Sunday, October 7, 2012

Ohio's Minimum Wage Rate Raising to $7.85/Hour

At the start of the new year (when most new laws take effect), the State of Ohio's minimum wage will raise to $7.85 per hour.  The minimum wage for tipped employees will rise 8 cents to $3.93 per hour.

Tuesday, October 2, 2012

NLRB Rules Car Salesman's Facebook Posting Not Protected

A salesman at a Chicago-area BMW dealership was terminated for posting photos of a car crash at a Land Rover dealership (owned by BMW) and filed a claim with the National Labor Relations Board (NLRB) claiming that he was principally fired for posting photos and sarcastic comments about his dealer serving hot dogs, chips and bottled water at a sales event announcing a new BMW model. “No, that’s not champagne or wine, it’s 8 oz. water,” the salesman commented under the photos. Following an investigation, the regional office issued a complaint. Administrative Law Judge Joel P. Biblowitz found that this activity might have been protected under the National Labor Relations Act (NLRA) because it involved co-workers who were concerned about the effect of the low-cost food on the image of the dealership and, ultimately, their sales and commissions.

What clouded this case a bit is the fact the employee's Facebook page contained other content that seemed to clearly fall within the ambit of concerted protected activity but it was only the Land Rover post that was cited in the discharge.  The NLRA protects the group actions of employees who are discussing or trying to improve their terms and conditions of employment. An individual’s actions can be protected if they are undertaken on behalf of a group, but the judge found, and the Board agreed, that was not the case here.  The ALJ did not find the Land Rover picture and caption ("OOPS") to be protected concerted activity:
As Judge Biblowitz wrote, “It was posted solely by [the employee], apparently as a lark, without any discussion with any other employee of the Respondent, and had no connection to any of the employees’ terms and conditions of employment. It is so obviously unprotected that it is unnecessary to discuss whether the mocking tone of the posting further affects the nature of the posting.” Because the posts about the marketing event did not cause the discharge, the Board found it unnecessary to pass on whether they were protected. 
However, the Board did take issue with the employer's “Courtesy” rule regarding employee communications. Chairman Mark Gaston Pearce and Member Sharon Block found the language of the rule to be unlawful because employees would reasonably believe that it prohibits any statements of protest or criticism, even those protected by the NLRA.  Thus, the Board ordered Knauz BMW to remove the unlawful rules from the employee handbook and furnish employees with inserts or new handbooks. The decision, dated Sept. 28 but made public today, was the Board’s first involving a discharge for Facebook postings; other such cases are pending before the Board.

Monday, October 1, 2012

10th Circuit Finds Transferring Disabled Employee to Different Geographical Location for Better Access to Medical Care is Reasonable Accommodation

A long-time secretarial employee of the United States Forest Service (“Forest Service”), Clarice Sanchez, suffered irreversible brain damage after falling at work. As a result of her injury, Sanchez lost the left half of her field of vision. She requested a hardship transfer to Albuquerque, New Mexico, where she could better access ongoing medical treatment. After the Forest Service declined to accommodate her request, she brought suit under the Rehabilitation Act, 29 U.S.C. § 791. The district court granted summary judgment in favor of the Forest Service, concluding that Sanchez was not disabled within the meaning of the Act. The Court of Appeals for the Tenth Circuit disagreed and held that Sanchez raised a genuine issue of material fact regarding her disability.  The Court further held that transfer accommodations for the purpose of medical treatment or therapy are not unreasonable per se, even if the employee is able to perform the functions of their job.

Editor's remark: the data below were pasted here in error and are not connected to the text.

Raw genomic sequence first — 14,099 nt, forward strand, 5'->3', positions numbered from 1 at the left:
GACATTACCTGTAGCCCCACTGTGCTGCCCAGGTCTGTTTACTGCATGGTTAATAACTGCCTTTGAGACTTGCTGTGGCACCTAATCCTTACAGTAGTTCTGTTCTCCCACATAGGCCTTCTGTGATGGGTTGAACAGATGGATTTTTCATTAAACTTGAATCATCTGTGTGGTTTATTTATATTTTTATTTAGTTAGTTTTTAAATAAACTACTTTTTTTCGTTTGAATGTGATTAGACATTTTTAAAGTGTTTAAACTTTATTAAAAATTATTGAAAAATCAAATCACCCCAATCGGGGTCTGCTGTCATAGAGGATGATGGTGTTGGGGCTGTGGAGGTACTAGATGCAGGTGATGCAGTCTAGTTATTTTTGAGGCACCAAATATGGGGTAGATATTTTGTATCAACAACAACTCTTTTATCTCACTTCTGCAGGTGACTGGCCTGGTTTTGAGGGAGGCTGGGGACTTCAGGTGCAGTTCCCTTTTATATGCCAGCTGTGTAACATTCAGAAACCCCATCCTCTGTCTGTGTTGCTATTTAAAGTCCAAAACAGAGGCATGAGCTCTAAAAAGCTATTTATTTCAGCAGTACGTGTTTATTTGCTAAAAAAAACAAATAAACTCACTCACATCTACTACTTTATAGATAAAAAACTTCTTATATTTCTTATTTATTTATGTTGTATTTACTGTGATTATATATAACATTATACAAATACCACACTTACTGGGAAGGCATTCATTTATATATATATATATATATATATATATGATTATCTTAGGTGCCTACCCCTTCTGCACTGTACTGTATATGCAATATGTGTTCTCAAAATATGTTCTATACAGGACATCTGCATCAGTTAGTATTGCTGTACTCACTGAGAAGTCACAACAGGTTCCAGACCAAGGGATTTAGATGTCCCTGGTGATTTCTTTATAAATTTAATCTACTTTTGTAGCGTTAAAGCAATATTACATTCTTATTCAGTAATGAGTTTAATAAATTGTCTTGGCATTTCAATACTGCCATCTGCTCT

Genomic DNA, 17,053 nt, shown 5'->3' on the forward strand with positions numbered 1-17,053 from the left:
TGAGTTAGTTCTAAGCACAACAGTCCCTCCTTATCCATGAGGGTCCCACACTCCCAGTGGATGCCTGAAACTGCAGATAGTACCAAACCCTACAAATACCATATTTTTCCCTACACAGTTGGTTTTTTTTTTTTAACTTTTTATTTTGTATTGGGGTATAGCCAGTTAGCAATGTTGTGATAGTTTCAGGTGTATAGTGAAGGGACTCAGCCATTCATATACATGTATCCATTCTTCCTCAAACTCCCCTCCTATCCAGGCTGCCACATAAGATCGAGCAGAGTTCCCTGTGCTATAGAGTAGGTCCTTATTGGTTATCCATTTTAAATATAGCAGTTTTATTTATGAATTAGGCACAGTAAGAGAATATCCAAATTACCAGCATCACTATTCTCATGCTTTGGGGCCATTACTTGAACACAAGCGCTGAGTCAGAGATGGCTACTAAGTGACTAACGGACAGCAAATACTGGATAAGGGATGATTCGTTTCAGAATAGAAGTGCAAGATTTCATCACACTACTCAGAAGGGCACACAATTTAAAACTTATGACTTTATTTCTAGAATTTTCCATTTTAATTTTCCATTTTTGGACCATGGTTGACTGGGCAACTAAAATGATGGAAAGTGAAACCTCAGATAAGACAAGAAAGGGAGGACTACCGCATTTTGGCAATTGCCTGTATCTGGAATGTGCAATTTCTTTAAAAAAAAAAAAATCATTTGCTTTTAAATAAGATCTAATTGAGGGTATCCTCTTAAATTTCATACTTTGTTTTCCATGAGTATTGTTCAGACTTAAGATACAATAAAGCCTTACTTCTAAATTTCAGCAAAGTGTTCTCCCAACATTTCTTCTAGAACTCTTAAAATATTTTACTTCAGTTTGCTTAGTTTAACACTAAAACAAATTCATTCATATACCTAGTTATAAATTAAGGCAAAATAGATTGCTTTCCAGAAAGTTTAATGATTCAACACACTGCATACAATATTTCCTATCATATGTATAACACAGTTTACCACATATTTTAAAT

What makes this case interesting is that neither party contended that Sanchez could not perform her job.  However, Sanchez had difficulty reading due to her limited vision.  When Sanchez's work began suffering, her work environment allegedly began to deteriorate. According to Sanchez, her supervisor and coworkers mocked her brain injury saying that she was “crazy,” “not all there,” and “not right in the head.” She also alleges that her supervisor made gestures to this effect. Thus, in 2006, Sanchez took a pay cut to accept an accounting technician position with the Forest Service in Albuquerque.  Sanchez filed suit under the Rehabilitation Act and both parties moved for summary judgment with the Forest Service arguing that Sanchez's impairment did not substantially limit her so as to qualify as a disability under the Rehabilitation Act.  The district court agreed with the Forest Service on the issue of Sanchez not qualifying as disabled and therefore did not need to address the issue of accommodation.

The 10th Circuit found that Sanchez provided plenty of evidence that she has a qualifying disability for purposes of the Rehabilitation Act.  The Court then focused on the Forest Service's alternative argument that the Rehabilitation Act does not contemplate transfer accommodations for employees who require medical treatment despite being able to perform the essential functions of their jobs.  In finding that it does, the Court cited several other circuits--primarily the 7th Circuit--that have held that transfers for medical treatment also fall within the Rehabilitation Act’s ambit.